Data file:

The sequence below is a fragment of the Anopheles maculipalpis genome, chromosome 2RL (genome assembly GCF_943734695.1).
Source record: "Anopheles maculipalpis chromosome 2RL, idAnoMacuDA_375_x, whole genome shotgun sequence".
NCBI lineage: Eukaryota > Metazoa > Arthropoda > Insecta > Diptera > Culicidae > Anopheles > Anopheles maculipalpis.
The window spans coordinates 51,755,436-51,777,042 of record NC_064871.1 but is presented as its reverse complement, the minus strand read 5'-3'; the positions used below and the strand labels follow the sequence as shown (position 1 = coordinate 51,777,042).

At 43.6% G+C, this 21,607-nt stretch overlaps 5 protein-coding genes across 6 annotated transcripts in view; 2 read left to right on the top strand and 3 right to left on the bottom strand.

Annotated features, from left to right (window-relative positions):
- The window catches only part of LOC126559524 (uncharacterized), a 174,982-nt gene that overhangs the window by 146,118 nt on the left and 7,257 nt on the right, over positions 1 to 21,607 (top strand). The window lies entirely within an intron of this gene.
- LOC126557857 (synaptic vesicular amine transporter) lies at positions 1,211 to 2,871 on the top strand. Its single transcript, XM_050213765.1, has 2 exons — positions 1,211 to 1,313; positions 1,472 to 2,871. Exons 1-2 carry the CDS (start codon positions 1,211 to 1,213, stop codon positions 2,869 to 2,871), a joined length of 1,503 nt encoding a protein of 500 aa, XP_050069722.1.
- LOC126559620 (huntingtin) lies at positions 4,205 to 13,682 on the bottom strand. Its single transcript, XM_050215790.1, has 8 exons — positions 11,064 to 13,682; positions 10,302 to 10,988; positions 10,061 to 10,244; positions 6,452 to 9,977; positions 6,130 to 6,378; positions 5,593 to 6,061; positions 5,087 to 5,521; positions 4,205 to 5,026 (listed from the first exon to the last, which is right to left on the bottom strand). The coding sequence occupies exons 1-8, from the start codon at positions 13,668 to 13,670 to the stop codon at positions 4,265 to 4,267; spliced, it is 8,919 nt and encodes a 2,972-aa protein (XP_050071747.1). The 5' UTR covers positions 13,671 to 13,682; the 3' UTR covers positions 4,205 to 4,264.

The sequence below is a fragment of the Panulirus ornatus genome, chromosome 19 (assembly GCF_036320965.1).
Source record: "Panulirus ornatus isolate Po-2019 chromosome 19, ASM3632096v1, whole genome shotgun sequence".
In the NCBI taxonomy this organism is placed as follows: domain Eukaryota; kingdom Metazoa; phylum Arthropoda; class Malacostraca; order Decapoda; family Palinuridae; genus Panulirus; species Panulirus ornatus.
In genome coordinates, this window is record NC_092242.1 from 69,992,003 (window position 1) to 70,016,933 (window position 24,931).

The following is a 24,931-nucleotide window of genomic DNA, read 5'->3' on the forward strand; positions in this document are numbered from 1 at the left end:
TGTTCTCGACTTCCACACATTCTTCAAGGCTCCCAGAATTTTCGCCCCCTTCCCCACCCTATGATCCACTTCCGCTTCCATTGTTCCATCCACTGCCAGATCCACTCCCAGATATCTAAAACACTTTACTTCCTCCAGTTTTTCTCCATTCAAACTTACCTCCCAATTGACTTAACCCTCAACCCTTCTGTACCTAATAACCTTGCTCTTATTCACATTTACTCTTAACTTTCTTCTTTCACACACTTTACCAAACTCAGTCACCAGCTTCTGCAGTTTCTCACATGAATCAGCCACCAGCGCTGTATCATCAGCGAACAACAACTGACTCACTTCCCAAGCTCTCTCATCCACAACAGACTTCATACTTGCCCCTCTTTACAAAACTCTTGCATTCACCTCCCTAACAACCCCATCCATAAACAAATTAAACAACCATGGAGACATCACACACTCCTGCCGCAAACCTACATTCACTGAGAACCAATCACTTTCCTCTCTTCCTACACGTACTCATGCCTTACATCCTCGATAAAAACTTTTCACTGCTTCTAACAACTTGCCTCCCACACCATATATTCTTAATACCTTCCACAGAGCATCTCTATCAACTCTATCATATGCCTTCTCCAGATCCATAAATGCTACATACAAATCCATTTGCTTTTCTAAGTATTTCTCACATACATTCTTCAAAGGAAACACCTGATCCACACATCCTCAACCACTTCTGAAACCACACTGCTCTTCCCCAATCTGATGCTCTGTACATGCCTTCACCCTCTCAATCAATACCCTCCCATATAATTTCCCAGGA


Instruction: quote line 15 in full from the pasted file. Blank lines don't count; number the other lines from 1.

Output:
TGTTCTCGACTTCCACACATTCTTCAAGGCTCCCAGAATTTTCGCCCCCTTCCCCACCCTATGATCCACTTCCGCTTCCATTGTTCCATCCACTGCCAGATCCACTCCCAGATATCTAAAACACTTTACTTCCTCCAGTTTTTCTCCATTCAAACTTACCTCCCAATTGACTTAACCCTCAACCCTTCTGTACCTAATAACCTTGCTCTTATTCACATTTACTCTTAACTTTCTTCTTTCACACACTTTACCAAACTCAGTCACCAGCTTCTGCAGTTTCTCACATGAATCAGCCACCAGCGCTGTATCATCAGCGAACAACAACTGACTCACTTCCCAAGCTCTCTCATCCACAACAGACTTCATACTTGCCCCTCTTTACAAAACTCTTGCATTCACCTCCCTAACAACCCCATCCATAAACAAATTAAACAACCATGGAGACATCACACACTCCTGCCGCAAACCTACATTCACTGAGAACCAATCACTTTCCTCTCTTCCTACACGTACTCATGCCTTACATCCTCGATAAAAACTTTTCACTGCTTCTAACAACTTGCCTCCCACACCATATATTCTTAATACCTTCCACAGAGCATCTCTATCAACTCTATCATATGCCTTCTCCAGATCCATAAATGCTACATACAAATCCATTTGCTTTTCTAAGTATTTCTCACATACATTCTTCAAAGGAAACACCTGATCCACACATCCTCAACCACTTCTGAAACCACACTGCTCTTCCCCAATCTGATGCTCTGTACATGCCTTCACCCTCTCAATCAATACCCTCCCATATAATTTCCCAGGA